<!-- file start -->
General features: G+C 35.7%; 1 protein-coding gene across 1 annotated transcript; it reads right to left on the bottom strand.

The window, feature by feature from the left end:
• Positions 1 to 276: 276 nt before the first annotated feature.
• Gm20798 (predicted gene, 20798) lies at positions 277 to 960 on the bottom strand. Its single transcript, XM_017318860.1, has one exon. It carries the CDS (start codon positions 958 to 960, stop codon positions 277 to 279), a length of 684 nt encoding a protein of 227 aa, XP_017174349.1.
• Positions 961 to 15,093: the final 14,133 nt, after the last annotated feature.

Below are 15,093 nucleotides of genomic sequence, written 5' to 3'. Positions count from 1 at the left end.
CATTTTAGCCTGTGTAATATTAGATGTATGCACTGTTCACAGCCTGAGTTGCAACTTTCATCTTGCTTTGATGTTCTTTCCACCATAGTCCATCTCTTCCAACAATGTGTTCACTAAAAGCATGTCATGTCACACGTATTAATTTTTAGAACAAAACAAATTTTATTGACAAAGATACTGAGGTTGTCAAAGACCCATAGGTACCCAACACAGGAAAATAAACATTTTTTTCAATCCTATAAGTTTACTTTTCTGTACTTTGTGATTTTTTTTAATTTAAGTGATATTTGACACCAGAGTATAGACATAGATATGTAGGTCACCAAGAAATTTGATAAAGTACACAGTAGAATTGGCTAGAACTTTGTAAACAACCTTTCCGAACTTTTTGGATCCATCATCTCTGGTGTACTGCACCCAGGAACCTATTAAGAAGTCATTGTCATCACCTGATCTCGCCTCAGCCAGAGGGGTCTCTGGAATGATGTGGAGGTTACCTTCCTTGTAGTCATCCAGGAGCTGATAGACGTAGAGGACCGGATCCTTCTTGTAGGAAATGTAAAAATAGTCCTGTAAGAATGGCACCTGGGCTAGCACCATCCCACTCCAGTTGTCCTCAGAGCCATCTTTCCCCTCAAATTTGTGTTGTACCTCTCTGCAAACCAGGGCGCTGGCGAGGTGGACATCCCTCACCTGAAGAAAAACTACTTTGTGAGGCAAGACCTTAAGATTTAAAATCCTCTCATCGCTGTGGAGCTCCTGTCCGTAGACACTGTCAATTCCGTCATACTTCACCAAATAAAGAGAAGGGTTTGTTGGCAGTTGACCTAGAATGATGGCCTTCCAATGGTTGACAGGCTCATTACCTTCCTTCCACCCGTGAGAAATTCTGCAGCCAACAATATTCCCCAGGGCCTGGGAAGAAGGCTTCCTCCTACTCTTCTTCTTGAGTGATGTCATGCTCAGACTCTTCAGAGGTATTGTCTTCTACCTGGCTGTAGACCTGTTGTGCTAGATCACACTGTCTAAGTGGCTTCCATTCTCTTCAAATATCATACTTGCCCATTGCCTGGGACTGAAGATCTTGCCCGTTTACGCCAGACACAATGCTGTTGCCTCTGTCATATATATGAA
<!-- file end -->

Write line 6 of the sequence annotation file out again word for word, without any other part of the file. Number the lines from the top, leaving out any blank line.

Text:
Below are 15,093 nucleotides of genomic sequence, written 5' to 3'. Positions count from 1 at the left end.